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I know that / is illegal in Linux, and the following are illegal in Windows (I think) * . " / \ [ ] : ; | = ,

What else am I missing?

I need a comprehensive guide, however, and one that takes into account double-byte characters. Linking to outside resources is fine with me.

I need to first create a directory on the filesystem using a name that may contain forbidden characters, so I plan to replace those characters with underscores. I then need to write this directory and its contents to a zip file (using Java), so any additional advice concerning the names of zip directories would be appreciated.

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4 Answers 4

up vote 27 down vote accepted

Windows has several restrictions on file names; not only are characters like * " ? and others forbidden, there are several reserved names like PRN and CON, and several length restrictions. The full list is on MSDN.

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Excellent point. If only I remembered what COPY CON meant... –  Adriano Varoli Piazza Dec 29 '09 at 18:21
The key phrase from the MSDN link is "[and a]ny other character that the target file system does not allow". There may be different filesystems on Windows. Some might allow Unicode, others might not. In general, the only safe way to validate a name is to try it on the target device. –  Adrian McCarthy Dec 29 '09 at 19:02

Well, if only for research purposes, then your best bet is to look at this Wikipedia entry on Filenames.

If you want to write a portable function to validate user input and create filenames based on that, the short answer is don't. Take a look at a portable module like Perl's File::Spec to have a glimpse to all the hops needed to accomplish such a "simple" task.

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Under Linux and other Unix-related systems, there are only two characters that cannot appear in the name of a file or directory, and those are NUL '\0' and slash '/'. The slash, of course, can appear in a path name, separating directory components.

Rumour1 has it that Steven Bourne (of 'shell' fame) had a directory containing 254 files, one for each single letter (character code) that can appear in a file name. It was used to test the Bourne shell, and routinely wrought havoc on unwary programs such as backup programs.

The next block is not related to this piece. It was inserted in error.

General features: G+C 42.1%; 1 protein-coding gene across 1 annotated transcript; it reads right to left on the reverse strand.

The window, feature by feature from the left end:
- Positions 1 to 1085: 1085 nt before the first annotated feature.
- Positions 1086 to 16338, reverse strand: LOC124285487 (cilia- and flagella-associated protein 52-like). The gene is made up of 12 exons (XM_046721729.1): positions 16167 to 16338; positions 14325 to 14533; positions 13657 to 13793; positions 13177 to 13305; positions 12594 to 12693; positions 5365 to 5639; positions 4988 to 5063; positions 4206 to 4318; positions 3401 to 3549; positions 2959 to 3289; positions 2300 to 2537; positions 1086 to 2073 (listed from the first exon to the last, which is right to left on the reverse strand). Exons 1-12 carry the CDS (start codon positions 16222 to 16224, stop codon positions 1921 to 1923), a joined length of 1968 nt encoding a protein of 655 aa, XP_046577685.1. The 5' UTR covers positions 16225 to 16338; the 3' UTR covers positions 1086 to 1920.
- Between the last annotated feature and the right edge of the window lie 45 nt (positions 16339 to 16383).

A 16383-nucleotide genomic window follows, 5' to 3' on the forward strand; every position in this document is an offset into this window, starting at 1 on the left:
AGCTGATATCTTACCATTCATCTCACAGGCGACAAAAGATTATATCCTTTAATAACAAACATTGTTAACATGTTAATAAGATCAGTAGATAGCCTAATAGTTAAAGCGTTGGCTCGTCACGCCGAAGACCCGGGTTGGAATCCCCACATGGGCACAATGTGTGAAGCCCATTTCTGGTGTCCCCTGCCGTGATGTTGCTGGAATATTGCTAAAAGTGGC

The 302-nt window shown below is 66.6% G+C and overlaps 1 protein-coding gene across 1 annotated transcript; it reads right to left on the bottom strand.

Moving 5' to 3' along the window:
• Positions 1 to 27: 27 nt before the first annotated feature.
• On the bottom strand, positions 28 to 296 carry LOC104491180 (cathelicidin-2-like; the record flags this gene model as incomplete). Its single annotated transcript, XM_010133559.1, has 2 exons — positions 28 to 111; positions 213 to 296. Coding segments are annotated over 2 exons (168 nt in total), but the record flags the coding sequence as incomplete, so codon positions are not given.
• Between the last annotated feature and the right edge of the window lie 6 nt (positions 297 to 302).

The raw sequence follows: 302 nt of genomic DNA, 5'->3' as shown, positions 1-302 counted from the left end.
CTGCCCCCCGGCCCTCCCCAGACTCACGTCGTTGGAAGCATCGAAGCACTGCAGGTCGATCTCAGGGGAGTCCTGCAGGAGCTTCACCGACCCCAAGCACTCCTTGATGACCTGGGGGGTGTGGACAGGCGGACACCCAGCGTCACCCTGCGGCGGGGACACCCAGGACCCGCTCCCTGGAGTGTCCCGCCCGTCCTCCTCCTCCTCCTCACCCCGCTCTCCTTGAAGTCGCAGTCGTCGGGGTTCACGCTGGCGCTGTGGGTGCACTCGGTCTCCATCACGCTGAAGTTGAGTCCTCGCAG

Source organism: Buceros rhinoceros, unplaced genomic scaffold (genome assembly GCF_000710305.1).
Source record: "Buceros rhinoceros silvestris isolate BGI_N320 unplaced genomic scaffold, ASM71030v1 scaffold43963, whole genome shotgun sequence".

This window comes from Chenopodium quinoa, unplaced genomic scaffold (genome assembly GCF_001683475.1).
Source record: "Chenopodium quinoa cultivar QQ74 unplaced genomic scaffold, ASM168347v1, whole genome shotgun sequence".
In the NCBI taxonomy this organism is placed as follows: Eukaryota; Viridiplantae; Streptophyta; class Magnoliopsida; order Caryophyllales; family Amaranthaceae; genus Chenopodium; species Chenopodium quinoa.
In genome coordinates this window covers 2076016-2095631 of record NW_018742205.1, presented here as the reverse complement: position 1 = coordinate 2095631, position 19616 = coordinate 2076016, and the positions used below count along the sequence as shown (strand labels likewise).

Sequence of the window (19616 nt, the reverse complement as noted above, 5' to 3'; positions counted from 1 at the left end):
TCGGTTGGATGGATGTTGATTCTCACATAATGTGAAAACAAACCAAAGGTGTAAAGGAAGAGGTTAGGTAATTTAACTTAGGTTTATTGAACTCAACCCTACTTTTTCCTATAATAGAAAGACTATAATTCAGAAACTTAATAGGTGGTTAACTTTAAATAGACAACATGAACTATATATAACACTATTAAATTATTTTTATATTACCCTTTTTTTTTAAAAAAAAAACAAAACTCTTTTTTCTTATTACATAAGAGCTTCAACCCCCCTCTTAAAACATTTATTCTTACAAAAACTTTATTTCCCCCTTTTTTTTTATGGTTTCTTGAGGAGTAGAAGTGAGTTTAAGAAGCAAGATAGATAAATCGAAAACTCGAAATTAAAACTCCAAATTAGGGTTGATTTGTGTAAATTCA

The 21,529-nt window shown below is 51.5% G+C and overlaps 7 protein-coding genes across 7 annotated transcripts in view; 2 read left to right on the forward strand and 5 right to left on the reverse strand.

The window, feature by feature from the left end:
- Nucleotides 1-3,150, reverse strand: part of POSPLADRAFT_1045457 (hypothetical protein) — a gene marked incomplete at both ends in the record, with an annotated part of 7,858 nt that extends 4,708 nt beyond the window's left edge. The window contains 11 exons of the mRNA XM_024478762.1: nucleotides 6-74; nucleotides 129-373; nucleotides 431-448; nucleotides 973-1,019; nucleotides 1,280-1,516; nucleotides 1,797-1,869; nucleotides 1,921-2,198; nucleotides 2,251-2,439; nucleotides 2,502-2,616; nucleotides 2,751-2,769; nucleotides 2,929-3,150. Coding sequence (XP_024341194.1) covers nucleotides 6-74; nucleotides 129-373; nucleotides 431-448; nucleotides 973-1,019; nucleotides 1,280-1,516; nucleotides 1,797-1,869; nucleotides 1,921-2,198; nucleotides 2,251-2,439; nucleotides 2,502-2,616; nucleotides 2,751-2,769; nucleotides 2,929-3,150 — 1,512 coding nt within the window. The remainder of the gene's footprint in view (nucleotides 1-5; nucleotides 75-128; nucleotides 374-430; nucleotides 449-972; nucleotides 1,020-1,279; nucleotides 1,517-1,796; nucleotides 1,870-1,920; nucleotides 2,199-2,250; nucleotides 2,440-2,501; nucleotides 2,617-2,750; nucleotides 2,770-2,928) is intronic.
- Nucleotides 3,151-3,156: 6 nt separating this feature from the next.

Other people have covered the Windows rules.

Note that MacOS X has a case-insensitive file system.

1 It was Kernighan & Pike in The Practice of Programming who said as much in Chapter 6, Testing, §6.5 Stress Tests:

When Steve Bourne was writing his Unix shell (which came to be known as the Bourne shell), he made a directory of 254 files with one-character names, one for each byte value except '\0' and slash, the two characters that cannot appear in Unix file names. He used that directory for all manner of tests of pattern-matching and tokenization. (The test directory was of course created by a progam.) For years afterwards, that directory was the bane of file-tree-walking programs; it tested them to destruction.

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254 files? And what about utf8? –  j_kubik Sep 9 '12 at 1:33
The 254 files were all single-character file names, one per character that was permitted in a filename. UTF-8 wasn't even a gleam in the eye back when Steve Bourne wrote the Bourne shell. UTF-8 imposes rules about the valid sequences of bytes (and disallows bytes 0xC0, 0xC1, 0xF5-0xFF altogether). Otherwise, it isn't much different — at the level of detail I'm discussing. –  Jonathan Leffler Sep 9 '12 at 1:37
The on-disk directory separator for MacOS HFS+ filesystems is actually a ':' rather than a '/'. The OS usually (probably always) does the right thing when you are working with *nix APIs. But don't expect this to happen reliably if you are moving to the OSX world, e.g. with applescript. It looks like maybe Cocoa APIs use the / and hide the : from you too, but I am pretty sure the old Carbon APIs don't. –  Dan Pritts Dec 9 '13 at 16:07
253 I guess :) echo > . –  eckes Nov 7 '14 at 22:37
@eckes: If you mean '253 single character file names, one single character directory, ., and one double character directory, ..', then I guess you're strictly correct. Well spotted. –  Jonathan Leffler Nov 7 '14 at 22:41

There's a nice table covering the file naming rules for various operating systems here. (part of the wiki article "Filename").

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+1 I think it more convenient to paste the rules for Windows, Linux & Mac OS X in your answer :) –  iamamac Dec 29 '09 at 18:34

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